← 4. For non-climate damage, other factors, such as end-of-pipe technologies, as well as time and place of use are also important in determining the magnitude of the environmental damage.

← 5. The figure somewhat overstates the contribution that combustible fuels make to meeting countries’ energy needs. The reason is that the figure shows energy use in primary energy equivalents as defined in the IEA World Energy Balances (see also, Chapter 1). This implies that a substantial share of combustible energy use is not available for final consumption as it is thermal waste lost in the conversion process. Notably, when coal is converted to electricity, 62% of the primary energy is lost on average – this “thermal waste” never becomes electricity. Most non-combustible sources, on the other hand, do not cause thermal waste, meaning a large part of the primary energy use shown is available for final consumption by end users. Notable exceptions are nuclear power and geothermal energy, where approximately two thirds of the primary energy use are lost.

← 6. Combusting biofuels also releases CO2 and pollutants into the atmosphere. However, if sustainably sourced, biofuels may be carbon-neutral over their lifecycle because the biofuels feedstocks have previously absorbed a similar amount of CO2 from the atmosphere.

← 7. Notice, however, there may be other environmental damage, for example in relation to nuclear waste, that is not necessarily reflected in market prices – e.g. because of power producers’ limited liability, which may warrant corrective taxation (Banerjee and Besley, 1990[19]). Energy savings incentivised by energy and carbon taxes could thus lead to improvements in environmental outcomes, even with respect to non-combustible energy sources. Also note that there are non-environmental reasons for fostering energy efficiency improvements through taxes, e.g. energy security issues for energy-importing countries (Linares and Labandeira, 2010[2]). By contrast, there are better instruments than energy and carbon taxes to deal with the possibility that some energy users undervalue fuel savings (Allcott, Mullainathan and Taubinsky, 2014[17]).

← 8. Iceland introduced an electricity tax in 2010, but discontinued it at the end of 2015.

← 9. The link is even more indirect with respect to the health and environmental damage caused by the energy combustion, which additionally vary with time, location and population density, among other factors.

← 10. Some countries, notably Sweden (Sterner and Turnheim, 2009[18]), directly tax certain air pollutants, but standards are the more commonly used policy instrument to tackle local air pollution.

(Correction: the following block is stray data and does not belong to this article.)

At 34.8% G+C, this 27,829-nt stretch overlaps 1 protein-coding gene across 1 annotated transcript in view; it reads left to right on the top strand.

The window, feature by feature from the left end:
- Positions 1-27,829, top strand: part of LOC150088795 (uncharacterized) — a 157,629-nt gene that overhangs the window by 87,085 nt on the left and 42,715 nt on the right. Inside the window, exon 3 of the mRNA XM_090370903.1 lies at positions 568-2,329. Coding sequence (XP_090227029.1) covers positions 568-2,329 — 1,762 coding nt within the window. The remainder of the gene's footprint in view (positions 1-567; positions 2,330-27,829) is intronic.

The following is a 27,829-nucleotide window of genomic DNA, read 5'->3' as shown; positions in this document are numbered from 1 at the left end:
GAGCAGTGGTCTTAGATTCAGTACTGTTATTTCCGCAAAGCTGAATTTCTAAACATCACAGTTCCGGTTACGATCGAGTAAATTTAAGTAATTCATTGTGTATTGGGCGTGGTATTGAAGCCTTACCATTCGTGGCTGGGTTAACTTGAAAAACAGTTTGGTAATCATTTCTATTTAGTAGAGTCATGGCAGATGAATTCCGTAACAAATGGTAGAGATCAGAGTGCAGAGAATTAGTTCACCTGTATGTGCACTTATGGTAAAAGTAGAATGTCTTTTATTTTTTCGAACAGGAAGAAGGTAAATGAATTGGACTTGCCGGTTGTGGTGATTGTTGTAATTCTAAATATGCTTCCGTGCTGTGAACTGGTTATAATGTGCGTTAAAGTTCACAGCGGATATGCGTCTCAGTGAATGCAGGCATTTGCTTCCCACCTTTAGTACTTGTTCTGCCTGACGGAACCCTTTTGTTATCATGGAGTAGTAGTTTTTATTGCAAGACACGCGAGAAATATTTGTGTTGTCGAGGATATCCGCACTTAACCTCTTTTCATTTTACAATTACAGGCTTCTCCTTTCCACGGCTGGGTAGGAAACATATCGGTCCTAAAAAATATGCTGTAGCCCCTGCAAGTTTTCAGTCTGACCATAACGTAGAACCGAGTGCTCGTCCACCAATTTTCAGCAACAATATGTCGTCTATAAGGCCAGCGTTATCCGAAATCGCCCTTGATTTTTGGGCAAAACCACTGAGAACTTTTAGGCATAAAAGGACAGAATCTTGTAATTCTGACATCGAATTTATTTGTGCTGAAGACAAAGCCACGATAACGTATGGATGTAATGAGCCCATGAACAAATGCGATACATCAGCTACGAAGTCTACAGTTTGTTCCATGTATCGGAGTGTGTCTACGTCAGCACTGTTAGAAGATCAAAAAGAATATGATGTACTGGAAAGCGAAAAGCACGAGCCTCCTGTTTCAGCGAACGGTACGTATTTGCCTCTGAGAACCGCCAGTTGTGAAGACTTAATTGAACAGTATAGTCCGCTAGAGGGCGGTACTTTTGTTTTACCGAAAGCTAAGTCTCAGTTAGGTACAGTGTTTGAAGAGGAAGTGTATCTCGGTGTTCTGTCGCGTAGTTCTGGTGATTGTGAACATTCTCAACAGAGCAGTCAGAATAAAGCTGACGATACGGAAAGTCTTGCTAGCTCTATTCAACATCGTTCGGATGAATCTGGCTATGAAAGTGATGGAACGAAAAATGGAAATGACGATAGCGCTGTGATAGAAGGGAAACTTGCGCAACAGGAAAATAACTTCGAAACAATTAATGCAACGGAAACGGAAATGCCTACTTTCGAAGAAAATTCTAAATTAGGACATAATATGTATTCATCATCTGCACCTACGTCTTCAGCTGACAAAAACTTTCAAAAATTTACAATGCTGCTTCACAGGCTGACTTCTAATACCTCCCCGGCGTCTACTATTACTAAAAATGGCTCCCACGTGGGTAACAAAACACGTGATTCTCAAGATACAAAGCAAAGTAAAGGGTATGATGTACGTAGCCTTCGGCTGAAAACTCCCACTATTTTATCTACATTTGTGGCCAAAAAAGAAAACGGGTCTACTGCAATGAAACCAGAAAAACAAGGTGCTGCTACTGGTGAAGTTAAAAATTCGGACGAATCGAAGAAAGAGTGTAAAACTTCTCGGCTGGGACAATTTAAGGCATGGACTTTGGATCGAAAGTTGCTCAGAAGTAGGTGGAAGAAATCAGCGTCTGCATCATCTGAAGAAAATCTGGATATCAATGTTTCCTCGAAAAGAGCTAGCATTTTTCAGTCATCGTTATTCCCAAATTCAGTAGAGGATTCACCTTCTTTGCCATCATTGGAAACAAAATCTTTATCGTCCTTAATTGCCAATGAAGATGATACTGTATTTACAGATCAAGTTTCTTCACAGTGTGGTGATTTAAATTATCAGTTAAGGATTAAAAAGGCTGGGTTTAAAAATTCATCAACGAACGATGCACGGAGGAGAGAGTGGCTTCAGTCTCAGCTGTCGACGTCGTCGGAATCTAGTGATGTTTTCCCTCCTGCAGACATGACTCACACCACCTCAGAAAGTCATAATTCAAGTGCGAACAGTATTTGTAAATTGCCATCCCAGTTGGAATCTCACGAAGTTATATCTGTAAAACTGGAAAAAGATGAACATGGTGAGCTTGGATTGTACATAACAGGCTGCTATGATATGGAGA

← 11. From a social welfare perspective, it is also important that the carbon benefits of electrification are not outweighed by other environmental costs (Kouloumpis, Stamford and Azapagic, 2015[21]).

← 12. Norway is in the process of electrifying all domestic ferries (by 2025) – but electrifying long-distance maritime transport remains a challenge.

← 13. EU minimum rates are low, however, relative to fuel tax minima (on an energy content basis). As a result, the existence of electricity taxes in EU countries is not always discernible in the country profiles (Annex 2.A).

← 14. Note, however, that in many countries that rely on electricity taxes, the power sector is additionally subject to an emissions trading systems, which may further decrease the effectiveness of electricity taxes at triggering net emission reductions. Also note that electricity taxes also have the advantage that they can be levied on electricity imported from abroad. In countries where geographic conditions and transmission infrastructure permit, countries may be hesitant to introduce or raise fuel excise and carbon taxes on inputs used to generate electricity, for fear of putting domestic producers at a disadvantage to foreign producers. Sufficiently high effective carbon tax floors agreed among interconnected countries could address such competiveness concerns and ensure a level playing-field between domestic and foreign electricity producers. This would decrease the need to rely on electricity taxes as second or third best instruments to achieve emission reductions from trade-exposed power sectors.

← 15. Carbon taxes would still be cost-effective, but the emission reduction triggered for a given carbon tax level would be lower.

← 16. In addition, pre-tax electricity prices generally do not reflect the marginal private cost of electricity supply. In particular, pre-tax electricity prices rarely reflect the fact that supply costs vary substantially across time. In addition, many fixed costs associated with the provision of electricity, e.g. for network infrastructure, are recuperated at the margin (though network tariffs that are charged on a volumetric basis). Aligning electricity pricing with decarbonisation objectives will therefore require going beyond energy and carbon tax design (Borenstein and Bushnell, 2018[20]).

← 17. These could be environmentally related, such as emission standards for PM and NOx. The recently introduced stricter emission standards regarding NOx emissions have significantly increased the relative price of diesel vehicles, compared to petrol vehicles – especially for relatively small (cheap) vehicles.